Are you leaking?

By Jerome Kalan
I write about what we sometimes take for granted and a few other things that is worth pondering over...

Fri, 24 Jan 2020
(Reading time: Approximately 8 minutes)

Part 2

Last time, we considered the negative impact of information overload and the downside of what we called "leaking information" by accummulating lots of info without actually using it. In these few minutes, we ponder how this impacts the workplace.

In an organisational context, many businesses are spouting how wonderful they are, how clear their vision is, how focussed they are in terms of their mission and how this shows in their results.

But, when you get down to it, when you start asking the really awkward questions, there is a stutter… When you ask for evidence to be cited about how their people are developed, managers hesitate or offer lame examples. Or when you ask senior executives how managers would feel if their efforts to help develop their people were rated by the employees themselves, they try to duck the question in some way. The same happens when you ask how staff would rate their managers in terms of giving them room to contribute to real innovation and encouraging creativity and new ideas.

I mean, think about it – Imagine what would happen if managers had their pay or bonuses determined by feedback from their own teams, maybe directly or through employee satisfaction surveys? Imagine the reactions that would come into play if employees were allowed to give some input on how well they thought their managers ran their teams, even if it were only applicable to a portion of a possible management bonus?

And yet, isn’t this one key area (ideas, innovation and creativity) where there is a real opportunity to solicit a contribution and buy-in from everyone in the organisation to build and grow really successful, profitable and strong businesses.

Don’t get me wrong, I’m not promoting some left-of-field wishy-washy nonsense without any commercial sense. I’m talking about getting behind the hot air that is often blown out in self-promotion without the substance being tested.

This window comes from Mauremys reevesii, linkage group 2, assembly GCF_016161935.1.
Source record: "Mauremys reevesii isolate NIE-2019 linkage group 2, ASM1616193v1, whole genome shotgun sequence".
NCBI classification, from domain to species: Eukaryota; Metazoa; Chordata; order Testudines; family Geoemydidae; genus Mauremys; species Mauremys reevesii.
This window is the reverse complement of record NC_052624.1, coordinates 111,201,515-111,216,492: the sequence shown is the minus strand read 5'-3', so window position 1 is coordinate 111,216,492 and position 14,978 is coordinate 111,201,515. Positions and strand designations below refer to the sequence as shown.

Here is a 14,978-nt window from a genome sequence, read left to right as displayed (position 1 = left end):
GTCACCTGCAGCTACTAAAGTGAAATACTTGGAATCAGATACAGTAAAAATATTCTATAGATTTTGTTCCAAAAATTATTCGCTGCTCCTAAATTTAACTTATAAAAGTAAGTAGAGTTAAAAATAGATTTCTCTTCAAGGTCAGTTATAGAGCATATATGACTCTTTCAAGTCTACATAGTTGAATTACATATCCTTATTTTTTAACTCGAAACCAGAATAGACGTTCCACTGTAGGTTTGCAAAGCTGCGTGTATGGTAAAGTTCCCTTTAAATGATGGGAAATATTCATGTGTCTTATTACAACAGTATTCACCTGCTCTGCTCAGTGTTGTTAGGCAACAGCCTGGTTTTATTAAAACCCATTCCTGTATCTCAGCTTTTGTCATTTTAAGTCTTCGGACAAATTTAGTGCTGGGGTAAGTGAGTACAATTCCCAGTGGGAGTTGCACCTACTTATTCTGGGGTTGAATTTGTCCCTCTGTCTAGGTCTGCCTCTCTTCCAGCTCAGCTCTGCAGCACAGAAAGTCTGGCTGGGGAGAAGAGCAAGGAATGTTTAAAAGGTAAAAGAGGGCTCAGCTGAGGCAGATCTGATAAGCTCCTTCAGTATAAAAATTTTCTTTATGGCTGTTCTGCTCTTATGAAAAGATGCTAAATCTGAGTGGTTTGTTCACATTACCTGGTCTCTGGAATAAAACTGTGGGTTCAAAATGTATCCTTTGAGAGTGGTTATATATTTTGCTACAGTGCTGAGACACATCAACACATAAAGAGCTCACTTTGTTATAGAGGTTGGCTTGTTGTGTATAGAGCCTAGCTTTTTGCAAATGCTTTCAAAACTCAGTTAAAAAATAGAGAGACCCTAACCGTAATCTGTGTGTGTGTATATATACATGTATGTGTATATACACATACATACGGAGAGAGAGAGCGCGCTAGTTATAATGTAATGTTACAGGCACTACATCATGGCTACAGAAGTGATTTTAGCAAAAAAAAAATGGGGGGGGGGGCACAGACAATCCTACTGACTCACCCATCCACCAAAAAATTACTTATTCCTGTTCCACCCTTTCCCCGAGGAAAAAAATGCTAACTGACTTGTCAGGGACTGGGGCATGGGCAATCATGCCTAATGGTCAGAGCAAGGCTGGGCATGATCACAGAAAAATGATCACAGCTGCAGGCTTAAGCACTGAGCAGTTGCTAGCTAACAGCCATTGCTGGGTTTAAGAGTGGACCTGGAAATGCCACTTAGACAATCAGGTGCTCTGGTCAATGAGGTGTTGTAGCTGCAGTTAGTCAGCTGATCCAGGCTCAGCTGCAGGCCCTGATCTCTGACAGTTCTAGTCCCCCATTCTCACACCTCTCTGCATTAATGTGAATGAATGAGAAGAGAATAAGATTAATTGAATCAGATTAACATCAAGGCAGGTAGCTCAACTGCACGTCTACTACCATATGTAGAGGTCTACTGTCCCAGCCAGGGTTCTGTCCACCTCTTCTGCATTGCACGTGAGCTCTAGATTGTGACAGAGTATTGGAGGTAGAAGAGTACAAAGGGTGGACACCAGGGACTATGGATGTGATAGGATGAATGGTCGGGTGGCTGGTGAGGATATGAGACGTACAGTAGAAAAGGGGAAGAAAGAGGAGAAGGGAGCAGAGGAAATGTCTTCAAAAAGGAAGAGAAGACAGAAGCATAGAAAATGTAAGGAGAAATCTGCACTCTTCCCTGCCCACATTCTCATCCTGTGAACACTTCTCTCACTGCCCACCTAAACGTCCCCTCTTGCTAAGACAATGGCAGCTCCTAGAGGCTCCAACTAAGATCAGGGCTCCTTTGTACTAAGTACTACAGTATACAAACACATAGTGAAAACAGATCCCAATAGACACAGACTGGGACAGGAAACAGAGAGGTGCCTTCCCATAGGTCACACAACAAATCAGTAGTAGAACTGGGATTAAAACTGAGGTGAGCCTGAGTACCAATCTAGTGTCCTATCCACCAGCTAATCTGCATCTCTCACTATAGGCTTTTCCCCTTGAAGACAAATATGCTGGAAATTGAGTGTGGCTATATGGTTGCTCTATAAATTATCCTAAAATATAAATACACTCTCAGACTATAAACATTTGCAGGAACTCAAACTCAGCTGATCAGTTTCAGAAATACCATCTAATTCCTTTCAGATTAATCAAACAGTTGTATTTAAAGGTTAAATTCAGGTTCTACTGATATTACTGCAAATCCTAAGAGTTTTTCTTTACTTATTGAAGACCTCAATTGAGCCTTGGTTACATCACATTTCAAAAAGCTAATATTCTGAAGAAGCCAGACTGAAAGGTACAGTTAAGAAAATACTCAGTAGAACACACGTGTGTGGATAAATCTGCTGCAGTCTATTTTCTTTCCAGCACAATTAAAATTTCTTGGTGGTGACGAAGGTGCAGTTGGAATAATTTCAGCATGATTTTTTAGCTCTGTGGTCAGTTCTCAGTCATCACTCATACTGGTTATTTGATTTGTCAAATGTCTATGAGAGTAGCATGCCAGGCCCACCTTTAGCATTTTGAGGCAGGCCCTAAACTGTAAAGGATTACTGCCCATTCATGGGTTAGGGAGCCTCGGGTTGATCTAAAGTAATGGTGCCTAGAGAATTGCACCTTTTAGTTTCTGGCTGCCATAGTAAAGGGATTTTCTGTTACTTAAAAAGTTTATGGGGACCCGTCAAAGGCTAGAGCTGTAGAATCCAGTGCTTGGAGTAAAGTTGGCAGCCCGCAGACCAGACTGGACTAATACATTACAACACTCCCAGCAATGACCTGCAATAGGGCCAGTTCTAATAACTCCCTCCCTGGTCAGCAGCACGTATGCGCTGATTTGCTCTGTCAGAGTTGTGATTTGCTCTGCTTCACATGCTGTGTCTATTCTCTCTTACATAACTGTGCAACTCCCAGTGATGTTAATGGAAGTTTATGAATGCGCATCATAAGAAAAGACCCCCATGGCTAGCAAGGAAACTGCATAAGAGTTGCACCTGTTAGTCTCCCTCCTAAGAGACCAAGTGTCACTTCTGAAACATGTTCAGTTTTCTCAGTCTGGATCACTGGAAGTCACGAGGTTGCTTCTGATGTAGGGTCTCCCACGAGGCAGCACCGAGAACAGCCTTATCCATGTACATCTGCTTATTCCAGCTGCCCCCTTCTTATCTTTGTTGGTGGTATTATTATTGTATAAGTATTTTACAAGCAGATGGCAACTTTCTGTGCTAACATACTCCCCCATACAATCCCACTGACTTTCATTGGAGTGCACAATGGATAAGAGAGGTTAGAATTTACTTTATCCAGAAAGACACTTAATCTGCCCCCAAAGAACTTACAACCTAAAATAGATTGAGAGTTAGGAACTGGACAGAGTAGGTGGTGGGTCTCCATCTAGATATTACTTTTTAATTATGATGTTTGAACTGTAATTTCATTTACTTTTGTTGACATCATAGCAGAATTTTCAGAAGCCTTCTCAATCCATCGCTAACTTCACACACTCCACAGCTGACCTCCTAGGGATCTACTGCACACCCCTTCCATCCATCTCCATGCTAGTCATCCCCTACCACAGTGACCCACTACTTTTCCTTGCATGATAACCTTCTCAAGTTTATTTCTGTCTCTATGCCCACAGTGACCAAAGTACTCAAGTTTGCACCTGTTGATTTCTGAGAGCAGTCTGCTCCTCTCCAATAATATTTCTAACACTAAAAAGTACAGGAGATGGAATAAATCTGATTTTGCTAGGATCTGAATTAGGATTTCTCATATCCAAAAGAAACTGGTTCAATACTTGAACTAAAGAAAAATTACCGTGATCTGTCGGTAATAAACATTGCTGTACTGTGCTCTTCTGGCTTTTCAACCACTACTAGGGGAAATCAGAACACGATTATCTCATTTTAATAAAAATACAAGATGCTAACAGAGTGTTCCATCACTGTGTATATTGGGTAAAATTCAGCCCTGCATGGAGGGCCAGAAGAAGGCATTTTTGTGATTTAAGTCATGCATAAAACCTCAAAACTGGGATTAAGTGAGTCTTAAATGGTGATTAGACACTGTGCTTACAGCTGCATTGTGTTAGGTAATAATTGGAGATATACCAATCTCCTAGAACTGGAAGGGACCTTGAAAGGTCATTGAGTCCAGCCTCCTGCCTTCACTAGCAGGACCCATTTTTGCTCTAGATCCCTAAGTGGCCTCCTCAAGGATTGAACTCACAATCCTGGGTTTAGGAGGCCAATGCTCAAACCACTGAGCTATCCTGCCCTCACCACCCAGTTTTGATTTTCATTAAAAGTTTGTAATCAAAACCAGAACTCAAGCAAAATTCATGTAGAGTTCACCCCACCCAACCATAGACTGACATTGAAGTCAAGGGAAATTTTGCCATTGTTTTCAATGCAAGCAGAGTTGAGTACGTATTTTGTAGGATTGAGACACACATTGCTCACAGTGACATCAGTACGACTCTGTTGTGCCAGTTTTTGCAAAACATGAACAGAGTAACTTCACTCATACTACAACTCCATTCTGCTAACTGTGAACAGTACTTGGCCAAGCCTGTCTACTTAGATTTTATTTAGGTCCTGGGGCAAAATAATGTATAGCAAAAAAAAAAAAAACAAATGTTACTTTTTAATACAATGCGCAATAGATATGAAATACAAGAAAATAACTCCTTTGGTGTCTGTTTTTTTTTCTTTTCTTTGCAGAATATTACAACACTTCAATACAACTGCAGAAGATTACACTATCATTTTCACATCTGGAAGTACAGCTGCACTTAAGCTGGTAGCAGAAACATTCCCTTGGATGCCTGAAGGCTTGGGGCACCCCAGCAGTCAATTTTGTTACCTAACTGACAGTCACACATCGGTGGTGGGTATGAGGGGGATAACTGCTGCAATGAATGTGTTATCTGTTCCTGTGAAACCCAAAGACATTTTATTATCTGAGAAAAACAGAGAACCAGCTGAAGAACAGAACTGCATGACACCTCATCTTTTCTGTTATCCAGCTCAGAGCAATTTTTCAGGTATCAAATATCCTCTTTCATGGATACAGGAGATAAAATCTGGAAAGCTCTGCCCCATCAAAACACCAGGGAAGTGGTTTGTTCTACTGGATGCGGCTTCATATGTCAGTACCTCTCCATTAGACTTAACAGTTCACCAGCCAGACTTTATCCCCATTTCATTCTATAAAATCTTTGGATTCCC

Do we get a quality result (or any result) from the actions managers take to encourage innovation and action in their teams? Sometimes you wonder just how amazing the potential results of some businesses could be if they performed at their best, rather than when you consider just how off-peak they currently run their operations and are still doing reasonably well. The lost potential is often huge.

I’ll leave that little point there for now, shall I? Save to say, maybe, that there is a lot of information and knowledge being thrown around, in particular by managers and supervisors, without much consideration for what is really useful and helpful, and how much of it is translated into action. And in fairness, sometimes it's not even their fault, but derived from pressures further up the line that allow no space for input from everyone in the business.

So, what can we do about information overload and leaking information in a work context?

First, I think, we must start to stop. When you switch on a light as you enter a dark room, or when you flick the switch on your kettle to make a cup of tea, or when you reach for your remote control to watch a movie on telly or swipe to view the screen on your mobile device, you don’t give a second thought to the ins and outs of how electricity works (unless that’s your area of expertise, of course). And they all need and use an electric current to work.